Home Stock & Shares Asian equities, U.S. futures drop

Asian equities, U.S. futures drop

by Jonathan Adams
Asian equities

China shares fell 1.28%, while Japanese stocks dropped 1.06% and South Korean stocks tumbled 3.26%

Asian equities and U.S. futures fell on Thursday, hurt by the U.S. Federal Reserve’s cautious view of the economy, tensions with China and new clusters of coronavirus infections.

MSCI’s broadest index of Asia-Pacific shares outside Japan slid 1.79%, the biggest daily decline in five weeks. U.S. stock futures were down 0.55%.

Australian stocks dropped 0.91% due to concern that ties with China will worsen further after a report that Australian regulators will reject acquisitions by a Chinese company.

Shares in China fell 1.28% due to dwindling expectations for additional monetary easing after the People’s Bank of China kept a benchmark lending rate unchanged on Thursday.

Japanese stocks slid 1.06%. South Korean stocks tumbled 3.26%, the biggest daily decline since June 15, amid a spike in coronavirus cases in Seoul.

Euro Stoxx 50 futures were down 1.36%, German DAX futures fell 1.31%, and FTSE futures was off 1.27%.

Market sentiment had been bullish up until Fed policymakers’ comments highlighted uncertainties over the U.S. recovery, with the S&P 500 and the Nasdaq hitting all-time highs driven largely by Apple Inc.

The iPhone maker’s shares rose 1.4% to make the first publicly listed U.S. company reach $2 trillion in market capitalisation, while strong results from retailers Target and Lowe’s also lifted sentiment.

The positive mood quickly faded, however, after several Fed members said additional easing may be needed because a rebound in employment was already slowing.

The downbeat tone spilled over into Asia, which weighed on equities and oil futures but pushed gold prices higher due to economic uncertainty.

It was a decent day for banks, Apple, and Nike but everything else was in the reverse after the Fed said economic conditions will be difficult for a while, said Jamie Cox, managing partner at Harris Financial Group. We’ve seen some good numbers out of retail but there’s uncertainty that these companies won’t replicate those earnings without some stimulus.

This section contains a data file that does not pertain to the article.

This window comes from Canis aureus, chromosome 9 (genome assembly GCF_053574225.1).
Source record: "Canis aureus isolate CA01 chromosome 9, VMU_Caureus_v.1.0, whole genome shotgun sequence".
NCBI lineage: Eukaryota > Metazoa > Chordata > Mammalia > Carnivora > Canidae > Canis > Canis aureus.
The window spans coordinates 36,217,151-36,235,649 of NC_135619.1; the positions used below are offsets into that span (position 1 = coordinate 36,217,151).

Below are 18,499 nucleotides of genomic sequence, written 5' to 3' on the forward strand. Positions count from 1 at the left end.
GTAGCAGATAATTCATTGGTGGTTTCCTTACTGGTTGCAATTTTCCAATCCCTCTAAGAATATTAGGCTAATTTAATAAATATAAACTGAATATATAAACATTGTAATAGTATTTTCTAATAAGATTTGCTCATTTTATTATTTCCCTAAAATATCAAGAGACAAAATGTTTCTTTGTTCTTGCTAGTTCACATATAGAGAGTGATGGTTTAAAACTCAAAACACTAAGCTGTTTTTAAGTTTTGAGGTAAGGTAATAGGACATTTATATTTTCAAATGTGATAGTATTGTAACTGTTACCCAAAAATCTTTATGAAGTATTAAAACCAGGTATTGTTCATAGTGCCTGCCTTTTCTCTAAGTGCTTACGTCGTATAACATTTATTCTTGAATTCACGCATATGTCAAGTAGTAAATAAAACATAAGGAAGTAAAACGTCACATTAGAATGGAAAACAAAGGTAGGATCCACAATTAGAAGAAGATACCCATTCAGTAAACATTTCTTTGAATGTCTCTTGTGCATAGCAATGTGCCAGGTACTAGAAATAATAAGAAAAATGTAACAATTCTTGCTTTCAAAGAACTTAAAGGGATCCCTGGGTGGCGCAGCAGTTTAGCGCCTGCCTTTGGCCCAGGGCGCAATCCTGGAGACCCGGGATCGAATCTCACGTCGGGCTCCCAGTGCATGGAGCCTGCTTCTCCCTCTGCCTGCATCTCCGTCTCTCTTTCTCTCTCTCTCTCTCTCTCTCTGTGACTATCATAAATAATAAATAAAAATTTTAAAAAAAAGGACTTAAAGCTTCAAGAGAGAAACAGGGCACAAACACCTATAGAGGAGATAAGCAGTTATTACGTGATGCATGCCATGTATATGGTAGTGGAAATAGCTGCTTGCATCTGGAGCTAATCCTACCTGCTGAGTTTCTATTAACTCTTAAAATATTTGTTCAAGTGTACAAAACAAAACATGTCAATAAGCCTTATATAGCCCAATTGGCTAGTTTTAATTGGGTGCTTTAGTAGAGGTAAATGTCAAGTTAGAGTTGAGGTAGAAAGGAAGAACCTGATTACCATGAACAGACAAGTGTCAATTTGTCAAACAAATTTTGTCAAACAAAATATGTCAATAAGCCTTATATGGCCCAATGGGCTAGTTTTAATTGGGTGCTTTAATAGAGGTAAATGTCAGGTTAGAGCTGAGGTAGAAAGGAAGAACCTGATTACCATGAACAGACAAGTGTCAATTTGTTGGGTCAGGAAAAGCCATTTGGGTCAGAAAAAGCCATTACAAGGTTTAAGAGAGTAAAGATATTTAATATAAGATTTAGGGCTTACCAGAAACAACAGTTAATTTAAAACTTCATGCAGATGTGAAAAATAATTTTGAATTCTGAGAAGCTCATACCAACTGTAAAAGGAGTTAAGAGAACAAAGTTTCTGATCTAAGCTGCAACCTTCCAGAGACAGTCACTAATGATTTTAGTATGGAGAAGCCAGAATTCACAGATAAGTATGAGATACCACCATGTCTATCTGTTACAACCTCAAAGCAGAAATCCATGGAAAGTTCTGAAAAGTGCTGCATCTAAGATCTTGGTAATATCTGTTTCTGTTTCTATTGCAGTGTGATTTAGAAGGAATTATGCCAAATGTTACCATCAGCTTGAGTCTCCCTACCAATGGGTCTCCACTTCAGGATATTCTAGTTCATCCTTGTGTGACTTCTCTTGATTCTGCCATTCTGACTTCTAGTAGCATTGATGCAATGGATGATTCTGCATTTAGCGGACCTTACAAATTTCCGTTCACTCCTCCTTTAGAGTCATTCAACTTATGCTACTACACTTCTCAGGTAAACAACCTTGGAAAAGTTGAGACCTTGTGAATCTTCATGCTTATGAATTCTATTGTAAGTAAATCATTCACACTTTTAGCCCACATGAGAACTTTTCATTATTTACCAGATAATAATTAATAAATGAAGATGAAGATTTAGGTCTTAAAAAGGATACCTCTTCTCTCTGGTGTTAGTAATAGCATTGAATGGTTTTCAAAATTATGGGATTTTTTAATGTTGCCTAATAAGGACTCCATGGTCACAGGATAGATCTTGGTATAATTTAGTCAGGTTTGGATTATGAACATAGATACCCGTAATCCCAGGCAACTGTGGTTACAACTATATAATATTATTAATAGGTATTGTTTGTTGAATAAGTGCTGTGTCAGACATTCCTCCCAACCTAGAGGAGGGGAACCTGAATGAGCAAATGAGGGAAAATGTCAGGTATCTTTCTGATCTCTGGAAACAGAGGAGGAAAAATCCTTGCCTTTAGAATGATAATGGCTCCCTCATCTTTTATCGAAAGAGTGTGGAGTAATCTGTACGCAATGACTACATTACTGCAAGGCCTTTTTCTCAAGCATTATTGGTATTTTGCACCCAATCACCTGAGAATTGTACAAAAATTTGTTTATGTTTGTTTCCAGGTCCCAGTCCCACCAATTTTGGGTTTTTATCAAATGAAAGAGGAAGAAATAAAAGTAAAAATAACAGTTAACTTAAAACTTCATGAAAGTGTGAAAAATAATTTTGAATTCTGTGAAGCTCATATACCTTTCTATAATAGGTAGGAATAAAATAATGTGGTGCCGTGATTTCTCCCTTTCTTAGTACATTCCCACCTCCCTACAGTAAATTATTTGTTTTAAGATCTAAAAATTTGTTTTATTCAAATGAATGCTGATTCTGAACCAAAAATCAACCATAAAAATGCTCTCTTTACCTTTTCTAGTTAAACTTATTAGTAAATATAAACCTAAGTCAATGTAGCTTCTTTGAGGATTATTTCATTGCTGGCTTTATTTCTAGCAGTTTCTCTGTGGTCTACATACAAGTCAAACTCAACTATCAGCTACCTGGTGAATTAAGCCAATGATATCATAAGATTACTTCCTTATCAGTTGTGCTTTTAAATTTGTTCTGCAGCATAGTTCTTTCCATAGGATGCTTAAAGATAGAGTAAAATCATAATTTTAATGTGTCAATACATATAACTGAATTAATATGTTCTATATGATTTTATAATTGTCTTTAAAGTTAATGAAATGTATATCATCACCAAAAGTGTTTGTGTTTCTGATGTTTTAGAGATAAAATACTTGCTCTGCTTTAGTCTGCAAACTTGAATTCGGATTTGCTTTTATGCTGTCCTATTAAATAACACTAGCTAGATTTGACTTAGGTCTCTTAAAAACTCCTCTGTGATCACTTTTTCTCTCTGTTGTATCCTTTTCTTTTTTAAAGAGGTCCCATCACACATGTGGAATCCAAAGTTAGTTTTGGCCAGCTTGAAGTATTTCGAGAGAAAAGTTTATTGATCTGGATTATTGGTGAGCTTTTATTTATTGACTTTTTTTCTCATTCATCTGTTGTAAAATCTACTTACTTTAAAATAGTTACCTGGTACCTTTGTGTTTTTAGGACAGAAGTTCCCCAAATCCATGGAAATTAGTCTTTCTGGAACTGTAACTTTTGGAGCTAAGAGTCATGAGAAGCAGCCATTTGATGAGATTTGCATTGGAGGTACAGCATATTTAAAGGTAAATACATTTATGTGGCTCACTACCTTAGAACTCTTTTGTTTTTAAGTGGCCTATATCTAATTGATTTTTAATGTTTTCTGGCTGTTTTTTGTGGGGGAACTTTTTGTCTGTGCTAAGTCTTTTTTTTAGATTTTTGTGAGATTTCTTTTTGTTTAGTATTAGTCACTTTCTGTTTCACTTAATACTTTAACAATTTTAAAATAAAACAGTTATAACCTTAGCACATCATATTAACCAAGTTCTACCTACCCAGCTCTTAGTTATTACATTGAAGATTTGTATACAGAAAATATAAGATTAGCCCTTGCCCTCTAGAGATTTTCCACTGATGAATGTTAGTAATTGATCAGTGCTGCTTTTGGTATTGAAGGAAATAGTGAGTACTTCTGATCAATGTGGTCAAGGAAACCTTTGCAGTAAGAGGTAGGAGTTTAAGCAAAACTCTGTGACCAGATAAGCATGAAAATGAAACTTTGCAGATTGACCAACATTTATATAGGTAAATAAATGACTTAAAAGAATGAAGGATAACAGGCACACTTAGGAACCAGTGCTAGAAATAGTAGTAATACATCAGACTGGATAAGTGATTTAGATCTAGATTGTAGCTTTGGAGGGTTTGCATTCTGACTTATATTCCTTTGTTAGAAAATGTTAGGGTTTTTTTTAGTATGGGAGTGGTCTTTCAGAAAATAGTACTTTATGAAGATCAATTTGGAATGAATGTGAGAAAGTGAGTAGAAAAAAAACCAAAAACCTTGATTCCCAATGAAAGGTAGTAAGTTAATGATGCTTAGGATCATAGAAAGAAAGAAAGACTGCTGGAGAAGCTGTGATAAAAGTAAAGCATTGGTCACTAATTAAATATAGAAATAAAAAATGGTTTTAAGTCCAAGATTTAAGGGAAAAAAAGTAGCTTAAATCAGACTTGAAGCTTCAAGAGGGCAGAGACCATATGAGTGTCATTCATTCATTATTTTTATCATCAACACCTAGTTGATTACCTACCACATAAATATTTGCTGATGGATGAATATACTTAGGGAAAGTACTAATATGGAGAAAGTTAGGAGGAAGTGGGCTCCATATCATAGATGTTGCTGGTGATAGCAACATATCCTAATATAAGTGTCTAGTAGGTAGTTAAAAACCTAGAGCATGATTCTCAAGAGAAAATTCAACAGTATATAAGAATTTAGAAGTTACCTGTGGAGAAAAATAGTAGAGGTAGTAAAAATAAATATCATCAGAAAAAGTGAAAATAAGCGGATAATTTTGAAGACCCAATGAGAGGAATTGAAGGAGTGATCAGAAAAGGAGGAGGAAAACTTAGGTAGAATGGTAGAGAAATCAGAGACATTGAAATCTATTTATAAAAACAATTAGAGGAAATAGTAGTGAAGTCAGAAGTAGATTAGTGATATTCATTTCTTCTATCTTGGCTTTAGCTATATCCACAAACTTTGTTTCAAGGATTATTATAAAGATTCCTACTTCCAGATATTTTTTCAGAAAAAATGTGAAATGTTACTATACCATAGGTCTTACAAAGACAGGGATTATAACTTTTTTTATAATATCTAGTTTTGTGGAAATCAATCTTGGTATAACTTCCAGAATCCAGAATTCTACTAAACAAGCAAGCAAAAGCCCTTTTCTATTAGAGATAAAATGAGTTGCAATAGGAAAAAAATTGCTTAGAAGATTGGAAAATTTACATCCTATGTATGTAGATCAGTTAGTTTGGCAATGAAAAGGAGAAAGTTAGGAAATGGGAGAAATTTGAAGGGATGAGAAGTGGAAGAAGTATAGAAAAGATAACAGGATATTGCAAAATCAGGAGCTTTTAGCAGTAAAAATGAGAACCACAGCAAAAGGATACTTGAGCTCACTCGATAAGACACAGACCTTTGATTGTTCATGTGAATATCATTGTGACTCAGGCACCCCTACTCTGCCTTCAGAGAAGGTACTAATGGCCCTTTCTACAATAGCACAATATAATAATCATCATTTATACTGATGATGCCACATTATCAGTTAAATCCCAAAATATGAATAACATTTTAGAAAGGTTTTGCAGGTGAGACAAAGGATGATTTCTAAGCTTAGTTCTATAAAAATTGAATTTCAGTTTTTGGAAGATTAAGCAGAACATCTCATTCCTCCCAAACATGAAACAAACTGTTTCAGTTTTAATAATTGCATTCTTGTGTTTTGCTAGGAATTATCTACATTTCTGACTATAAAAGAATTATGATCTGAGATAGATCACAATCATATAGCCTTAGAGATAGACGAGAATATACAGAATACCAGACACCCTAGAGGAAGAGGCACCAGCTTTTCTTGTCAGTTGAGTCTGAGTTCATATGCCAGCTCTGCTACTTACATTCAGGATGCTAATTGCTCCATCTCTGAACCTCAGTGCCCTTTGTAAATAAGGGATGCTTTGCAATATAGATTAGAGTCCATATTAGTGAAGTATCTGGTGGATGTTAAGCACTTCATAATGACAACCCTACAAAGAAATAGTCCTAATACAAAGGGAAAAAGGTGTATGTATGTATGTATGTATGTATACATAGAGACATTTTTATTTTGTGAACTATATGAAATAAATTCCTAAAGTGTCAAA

Minutes from the Fed’s July meeting showed the swift rebound in employment seen in May and June had likely slowed and that additional “substantial improvement” in the labour market would hinge on a “broad and sustained” reopening of business activity.

The readout on Fed discussions provides hints to further action that the U.S. central bank could take in September. No change in interest rate policy is expected until end-2021.

The Dow Jones Industrial Average fell 0.31%, the S&P 500 lost 0.44% and the Nasdaq Composite dropped 0.57%.

Spot gold rose 0.82% to $1,945.43 per ounce on Thursday, recovering from a 3.6% tumble on Wednesday as the cautious mood boosted demand for the safe harbour asset.

The yield on benchmark 10-year Treasury notes fell slightly to 0.6623% while those on the 20-year bond also fell to 1.1725%.

Some bond investors were also disappointed after the Fed minutes showed central bankers downplayed the chance of capping bond yields.

The dollar index, which reflects the greenback’s value against six leading trading currencies, steadied at 92.983.

Oil prices edged lower over lingering concerns of weak global fuel demand after data showed that U.S. crude stockpiles fell 1.6 million barrels last week.

Brent crude futures fell 0.77% to $45.02 a barrel. U.S. crude futures slid by 0.89% to $42.55 a barrel.

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